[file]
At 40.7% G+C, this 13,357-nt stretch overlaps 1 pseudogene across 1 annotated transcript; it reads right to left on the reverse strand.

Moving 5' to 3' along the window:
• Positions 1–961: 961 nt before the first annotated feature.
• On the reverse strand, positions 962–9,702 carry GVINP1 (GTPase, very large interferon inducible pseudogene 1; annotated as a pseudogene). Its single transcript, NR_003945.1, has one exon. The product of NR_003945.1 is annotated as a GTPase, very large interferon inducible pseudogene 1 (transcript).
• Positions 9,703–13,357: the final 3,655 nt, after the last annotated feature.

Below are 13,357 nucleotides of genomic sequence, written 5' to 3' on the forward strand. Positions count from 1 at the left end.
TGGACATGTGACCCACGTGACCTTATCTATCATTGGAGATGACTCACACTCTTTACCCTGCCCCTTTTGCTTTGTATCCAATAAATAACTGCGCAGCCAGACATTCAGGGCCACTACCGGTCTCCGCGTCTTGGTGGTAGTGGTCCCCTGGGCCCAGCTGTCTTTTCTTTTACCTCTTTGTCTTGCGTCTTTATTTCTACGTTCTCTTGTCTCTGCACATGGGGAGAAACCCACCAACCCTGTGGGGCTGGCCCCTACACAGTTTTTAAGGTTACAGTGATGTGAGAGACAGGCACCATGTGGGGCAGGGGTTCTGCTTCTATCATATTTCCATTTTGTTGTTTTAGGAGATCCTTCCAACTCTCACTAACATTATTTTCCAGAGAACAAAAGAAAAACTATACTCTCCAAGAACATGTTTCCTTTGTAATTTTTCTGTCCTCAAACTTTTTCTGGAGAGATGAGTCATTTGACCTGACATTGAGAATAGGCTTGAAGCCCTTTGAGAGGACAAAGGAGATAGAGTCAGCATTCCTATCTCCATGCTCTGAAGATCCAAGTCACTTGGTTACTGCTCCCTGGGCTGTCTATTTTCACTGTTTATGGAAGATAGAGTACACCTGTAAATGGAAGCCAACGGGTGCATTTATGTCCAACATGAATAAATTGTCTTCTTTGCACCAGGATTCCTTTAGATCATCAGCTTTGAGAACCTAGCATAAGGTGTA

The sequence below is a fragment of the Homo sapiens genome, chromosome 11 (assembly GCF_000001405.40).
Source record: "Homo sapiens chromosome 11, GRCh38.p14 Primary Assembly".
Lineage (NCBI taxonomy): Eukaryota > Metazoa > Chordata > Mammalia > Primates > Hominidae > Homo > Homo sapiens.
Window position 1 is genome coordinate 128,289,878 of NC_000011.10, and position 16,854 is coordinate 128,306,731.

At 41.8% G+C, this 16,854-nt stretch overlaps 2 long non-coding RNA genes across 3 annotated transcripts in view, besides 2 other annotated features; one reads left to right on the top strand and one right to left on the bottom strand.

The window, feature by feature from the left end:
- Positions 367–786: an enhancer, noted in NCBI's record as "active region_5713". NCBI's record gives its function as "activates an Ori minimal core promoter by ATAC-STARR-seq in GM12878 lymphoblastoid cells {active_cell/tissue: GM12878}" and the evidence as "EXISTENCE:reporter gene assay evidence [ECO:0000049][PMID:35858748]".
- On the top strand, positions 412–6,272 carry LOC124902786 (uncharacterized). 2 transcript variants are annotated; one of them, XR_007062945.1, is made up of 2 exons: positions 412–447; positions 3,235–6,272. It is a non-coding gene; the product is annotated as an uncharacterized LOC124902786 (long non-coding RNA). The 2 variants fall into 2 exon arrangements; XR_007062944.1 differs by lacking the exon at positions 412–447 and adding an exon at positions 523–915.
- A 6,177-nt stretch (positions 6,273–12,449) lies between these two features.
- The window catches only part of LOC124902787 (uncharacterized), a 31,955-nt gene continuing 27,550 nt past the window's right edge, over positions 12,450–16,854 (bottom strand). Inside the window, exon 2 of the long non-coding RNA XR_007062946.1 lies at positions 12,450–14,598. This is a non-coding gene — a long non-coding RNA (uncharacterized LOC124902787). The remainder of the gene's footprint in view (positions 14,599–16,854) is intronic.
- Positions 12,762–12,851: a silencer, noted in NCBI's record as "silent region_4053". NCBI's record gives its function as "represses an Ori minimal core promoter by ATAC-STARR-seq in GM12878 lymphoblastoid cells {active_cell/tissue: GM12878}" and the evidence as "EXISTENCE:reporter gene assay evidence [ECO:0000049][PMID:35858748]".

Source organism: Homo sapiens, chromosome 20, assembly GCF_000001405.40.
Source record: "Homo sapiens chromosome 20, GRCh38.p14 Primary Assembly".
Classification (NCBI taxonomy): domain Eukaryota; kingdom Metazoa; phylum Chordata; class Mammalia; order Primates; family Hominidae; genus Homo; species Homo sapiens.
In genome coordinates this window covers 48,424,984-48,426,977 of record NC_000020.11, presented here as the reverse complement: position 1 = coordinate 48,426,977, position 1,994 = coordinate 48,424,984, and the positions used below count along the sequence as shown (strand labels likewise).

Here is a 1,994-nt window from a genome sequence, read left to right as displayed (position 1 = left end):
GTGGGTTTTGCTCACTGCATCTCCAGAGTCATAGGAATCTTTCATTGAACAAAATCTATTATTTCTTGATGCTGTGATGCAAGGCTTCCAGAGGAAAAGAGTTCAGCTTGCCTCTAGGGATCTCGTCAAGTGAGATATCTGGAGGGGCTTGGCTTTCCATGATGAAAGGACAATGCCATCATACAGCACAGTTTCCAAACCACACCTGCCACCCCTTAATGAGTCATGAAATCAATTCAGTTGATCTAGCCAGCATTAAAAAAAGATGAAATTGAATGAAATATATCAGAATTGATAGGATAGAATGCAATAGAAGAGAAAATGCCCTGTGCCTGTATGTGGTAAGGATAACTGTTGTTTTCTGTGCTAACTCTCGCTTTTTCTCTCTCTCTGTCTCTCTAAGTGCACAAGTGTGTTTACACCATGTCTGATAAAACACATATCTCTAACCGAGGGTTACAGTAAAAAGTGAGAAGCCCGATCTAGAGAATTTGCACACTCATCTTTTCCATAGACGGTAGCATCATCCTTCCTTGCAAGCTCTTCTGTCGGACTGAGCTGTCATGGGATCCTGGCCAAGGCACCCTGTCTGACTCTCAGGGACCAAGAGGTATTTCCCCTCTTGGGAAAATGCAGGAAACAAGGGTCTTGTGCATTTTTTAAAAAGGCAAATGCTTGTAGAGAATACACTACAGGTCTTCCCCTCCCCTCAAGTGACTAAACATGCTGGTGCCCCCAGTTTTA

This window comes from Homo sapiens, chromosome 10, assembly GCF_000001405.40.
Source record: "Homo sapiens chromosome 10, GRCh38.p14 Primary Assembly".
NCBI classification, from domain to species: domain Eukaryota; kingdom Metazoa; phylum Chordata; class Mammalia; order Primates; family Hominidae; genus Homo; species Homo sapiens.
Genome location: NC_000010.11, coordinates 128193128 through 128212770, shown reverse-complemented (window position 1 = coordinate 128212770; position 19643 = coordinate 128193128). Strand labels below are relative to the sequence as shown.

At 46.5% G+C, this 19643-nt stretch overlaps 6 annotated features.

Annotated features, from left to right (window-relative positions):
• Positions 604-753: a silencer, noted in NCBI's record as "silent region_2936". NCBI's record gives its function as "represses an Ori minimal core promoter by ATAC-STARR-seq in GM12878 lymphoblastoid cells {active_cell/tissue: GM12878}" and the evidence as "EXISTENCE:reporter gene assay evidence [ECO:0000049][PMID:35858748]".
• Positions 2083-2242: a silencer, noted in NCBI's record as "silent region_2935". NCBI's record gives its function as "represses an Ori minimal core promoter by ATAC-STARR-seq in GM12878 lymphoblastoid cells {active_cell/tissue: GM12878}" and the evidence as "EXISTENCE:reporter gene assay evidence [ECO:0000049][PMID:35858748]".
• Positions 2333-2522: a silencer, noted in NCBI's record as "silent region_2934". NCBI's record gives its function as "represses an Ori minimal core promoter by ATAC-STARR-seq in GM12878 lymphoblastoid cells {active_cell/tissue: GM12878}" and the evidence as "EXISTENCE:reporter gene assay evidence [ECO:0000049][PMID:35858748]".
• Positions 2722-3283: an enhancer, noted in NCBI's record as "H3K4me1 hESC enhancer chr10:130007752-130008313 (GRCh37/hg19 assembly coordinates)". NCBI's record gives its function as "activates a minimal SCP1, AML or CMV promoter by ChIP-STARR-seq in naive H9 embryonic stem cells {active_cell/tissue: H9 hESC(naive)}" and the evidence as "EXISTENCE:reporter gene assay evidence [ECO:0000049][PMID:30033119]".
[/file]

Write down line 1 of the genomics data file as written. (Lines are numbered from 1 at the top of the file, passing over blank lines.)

At 40.7% G+C, this 13,357-nt stretch overlaps 1 pseudogene across 1 annotated transcript; it reads right to left on the reverse strand.